"Magical cures at TCBH during the hateful holidays
Back during the Christmas season of 2010, I called someone I knew inside TCBH (the Tulsa Center for Behavioral Health, or This Can’t Be Happening, the local loony bin), and asked how many people were confined there. For those of us with things like PTSD and depression, the holidays are particularly miserable. Many of our families have long ago made it clear that we just aren’t welcome. Some going all the way back to childhood, which is one reason why we have things like PTSD and depression.
We remember how it used to be, or how it should be from what we see in other families, and for us, it isn’t. Maybe some as they exclude us, hog a beloved parent’s time. Isn’t that just special; doesn’t that just put the angel on the top of the tree. So anger and depression are not far away.
And do you know what my friend inside said? There weren’t many inmates in TCBH for the holidays. Instead of filling up to capacity, the beds had been mostly emptied.
Small wonder to some of us who have known the place. A few who are seriously ill and need a place to stay can’t be released without serious liability to TCBH. And even for them, it’s just a warm-body warehouse, kept nearly full the rest of the year to keep the place running. So on the holidays, why keep the staff from their families for the sake of those inmates the staff has manipulated into filling beds. Head ‘em up, move ‘em out, rawhide.
It would be interesting to go back over the records of all the state mental institutions, individually and together, and see just how the inmate levels change with the holidays. And compare them to the county jails. Even better, to see if the inmates get shifted from one to the other. No doubt the State might wish to avoid that comparison. It might say something negative about its sincerity and commitment in treating mental illness.
This morning the Diane Rehm show had a discussion about the mental health and employment needs of veterans coming back from our wars. A lot of them are coming back with things like PTSD and depression. I can attest to one statement, that employment is the best mental health treatment. Of course, in a very conservative state like this one, which has little or no tolerance for any kind of difference or deviance, that is a very long shot. And religion, in this most fundamentalist of states? One soldier who has spent more than a decade killing people said, “So what do I do on Sunday morning?”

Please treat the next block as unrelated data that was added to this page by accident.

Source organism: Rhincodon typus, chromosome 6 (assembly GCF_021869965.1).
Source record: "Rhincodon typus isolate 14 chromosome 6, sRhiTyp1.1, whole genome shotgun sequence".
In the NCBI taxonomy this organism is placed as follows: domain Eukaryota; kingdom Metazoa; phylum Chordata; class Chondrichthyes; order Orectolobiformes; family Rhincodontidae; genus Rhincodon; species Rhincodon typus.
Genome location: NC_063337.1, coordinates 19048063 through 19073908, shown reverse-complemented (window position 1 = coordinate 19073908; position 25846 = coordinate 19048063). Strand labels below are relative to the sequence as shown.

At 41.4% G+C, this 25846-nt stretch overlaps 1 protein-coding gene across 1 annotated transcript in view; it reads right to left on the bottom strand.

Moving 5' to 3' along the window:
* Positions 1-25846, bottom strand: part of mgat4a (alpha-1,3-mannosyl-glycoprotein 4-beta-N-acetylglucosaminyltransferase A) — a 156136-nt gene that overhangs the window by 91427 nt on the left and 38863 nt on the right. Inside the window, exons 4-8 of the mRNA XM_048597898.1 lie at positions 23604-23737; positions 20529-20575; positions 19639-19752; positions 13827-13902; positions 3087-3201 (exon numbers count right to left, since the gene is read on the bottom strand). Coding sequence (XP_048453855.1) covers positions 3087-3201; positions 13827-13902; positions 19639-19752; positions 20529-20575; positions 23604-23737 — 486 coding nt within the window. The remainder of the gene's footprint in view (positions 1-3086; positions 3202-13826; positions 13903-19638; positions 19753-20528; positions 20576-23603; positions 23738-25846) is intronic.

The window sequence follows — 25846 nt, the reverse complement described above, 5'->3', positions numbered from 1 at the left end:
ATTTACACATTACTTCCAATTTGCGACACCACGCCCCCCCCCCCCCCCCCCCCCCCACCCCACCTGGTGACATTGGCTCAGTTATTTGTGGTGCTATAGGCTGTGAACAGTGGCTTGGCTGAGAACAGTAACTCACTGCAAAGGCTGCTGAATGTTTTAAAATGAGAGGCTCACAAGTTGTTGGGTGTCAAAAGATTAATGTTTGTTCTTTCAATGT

The show made mention of the terrible need for “evidence-based treatment” and “cognitive behavior therapy”. Evidence-based treatment has actually been tested to see if it works. It means that someone has actually bothered to follow up with patients and find that out. The results in patients are important, not the philosophy or personal agenda of the psychiatrist. It can only work if the patient is not satisfied with being upset, and wants to find another way to think.
TCBH takes a stab at cognitive behavior therapy, paying it some lip service. But one can hardly expect it to work in a place where patients are upset because the staff has filled the beds by any means possible, including false accusations and evaluations. Where the staff itself behaves in ways guaranteed to trigger PTSD and depression, attempting to motivate the patients only with guilt and incarceration. And then claims cures and salvation when patients merely utter some formula statement that gets them out, about not being a danger to anyone.
That kind of phony, intrusive, involuntary, and even retaliatory approach subverts the whole process. But then, TCBH does not take much account of due process in either medicine or law. It might interfere with business. "